For example, the office would need to hire at least three investment professionals, invest at least S$50 million into the fund entity and have local business spending of at least $200,000 a year.

The business would need to have an interview with the MAS, which we will help to coordinate and prepare the client for.

The MAS would want to see an investment strategy before granting approval for the business to qualify for Section 13X tax exemption.

The 13X exemption allows specified income derived from certain designated investments to be exempted from tax. The designated investments include a wide range of assets such as stocks, shares, securities and derivatives.

What are the ongoing operational requirements?

To set up the family office, the business would need to determine the family office’s premises.

Other administrative matters include opening the required bank accounts, implementing IT systems for portfolio aggregation and so on.

We would also prepare annual tax reporting as well as other mandatory reporting such as on CRS and FATCA.

We will also assist clients to appoint external auditors to conduct annual financial audits as well as ongoing investment strategy reviews for the clients.

Succession planning tools to consider

To determine the succession of the family office, we would need to establish family governance guidelines and come up with a Family Constitution.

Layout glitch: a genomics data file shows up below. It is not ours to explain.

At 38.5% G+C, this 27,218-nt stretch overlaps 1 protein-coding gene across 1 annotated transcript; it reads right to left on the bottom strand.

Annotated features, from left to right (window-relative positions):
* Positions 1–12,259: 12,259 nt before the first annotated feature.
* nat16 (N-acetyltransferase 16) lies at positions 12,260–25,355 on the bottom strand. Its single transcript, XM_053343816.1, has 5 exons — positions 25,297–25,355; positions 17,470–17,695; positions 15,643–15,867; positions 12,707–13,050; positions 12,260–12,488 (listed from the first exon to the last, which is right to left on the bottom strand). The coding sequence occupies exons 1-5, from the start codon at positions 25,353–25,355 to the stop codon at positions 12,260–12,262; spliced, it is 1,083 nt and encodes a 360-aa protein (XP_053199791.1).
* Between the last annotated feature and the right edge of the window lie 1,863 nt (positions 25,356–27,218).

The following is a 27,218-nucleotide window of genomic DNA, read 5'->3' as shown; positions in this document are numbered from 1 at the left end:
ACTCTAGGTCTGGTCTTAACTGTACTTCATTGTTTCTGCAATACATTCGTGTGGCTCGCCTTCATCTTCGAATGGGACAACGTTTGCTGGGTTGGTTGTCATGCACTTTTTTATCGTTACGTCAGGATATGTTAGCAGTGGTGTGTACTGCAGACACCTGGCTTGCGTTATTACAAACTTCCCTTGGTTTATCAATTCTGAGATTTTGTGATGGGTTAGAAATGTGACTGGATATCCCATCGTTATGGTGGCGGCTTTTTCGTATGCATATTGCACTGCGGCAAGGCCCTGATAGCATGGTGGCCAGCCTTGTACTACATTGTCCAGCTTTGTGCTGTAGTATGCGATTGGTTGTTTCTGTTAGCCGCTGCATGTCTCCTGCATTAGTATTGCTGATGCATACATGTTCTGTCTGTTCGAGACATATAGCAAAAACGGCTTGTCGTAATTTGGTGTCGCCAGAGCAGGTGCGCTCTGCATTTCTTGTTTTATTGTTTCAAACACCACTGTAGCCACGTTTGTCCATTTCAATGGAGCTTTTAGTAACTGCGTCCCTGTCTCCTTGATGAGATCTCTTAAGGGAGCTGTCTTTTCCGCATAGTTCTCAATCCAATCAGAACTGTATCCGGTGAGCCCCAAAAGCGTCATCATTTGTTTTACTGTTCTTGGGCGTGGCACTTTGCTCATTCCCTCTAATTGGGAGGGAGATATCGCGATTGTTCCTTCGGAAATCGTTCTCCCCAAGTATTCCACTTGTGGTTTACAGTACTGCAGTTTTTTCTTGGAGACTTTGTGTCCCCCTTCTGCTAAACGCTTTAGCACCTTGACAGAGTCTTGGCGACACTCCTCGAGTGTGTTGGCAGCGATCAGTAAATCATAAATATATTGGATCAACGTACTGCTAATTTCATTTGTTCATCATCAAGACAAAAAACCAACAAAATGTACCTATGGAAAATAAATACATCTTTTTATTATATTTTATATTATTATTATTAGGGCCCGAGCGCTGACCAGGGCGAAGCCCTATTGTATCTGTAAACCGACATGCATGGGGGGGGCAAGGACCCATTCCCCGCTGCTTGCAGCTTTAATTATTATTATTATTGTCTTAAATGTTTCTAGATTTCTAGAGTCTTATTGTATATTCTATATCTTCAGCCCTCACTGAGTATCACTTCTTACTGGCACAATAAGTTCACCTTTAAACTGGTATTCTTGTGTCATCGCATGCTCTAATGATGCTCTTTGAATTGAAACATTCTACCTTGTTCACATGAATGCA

This helps to avoid family squabbles and infighting after the patriarch passes on.

We would also need to determine the succession of the family office ownership.

This can be in the form of a will, Lasting Power of attorney and private trust companies.

Many clients would want their children, when they get old enough, to be aware of the business and investments.

As such, we will conduct next generation training to help the next generation understand more about the family business and wealth management.

What is the family's philanthropic strategy?

In recent years, we are seeing more family offices take on a philanthropy component as well.

The office can consider establishing a charitable trust that will donate to specific charities.

It is good for families to formulate its philanthropy objectives so that there is clarity on which specific areas of charity it wants to focus on.

On top of this, we can also introduce the family to a network of philanthropy partners and help to host philanthropy meetings as well.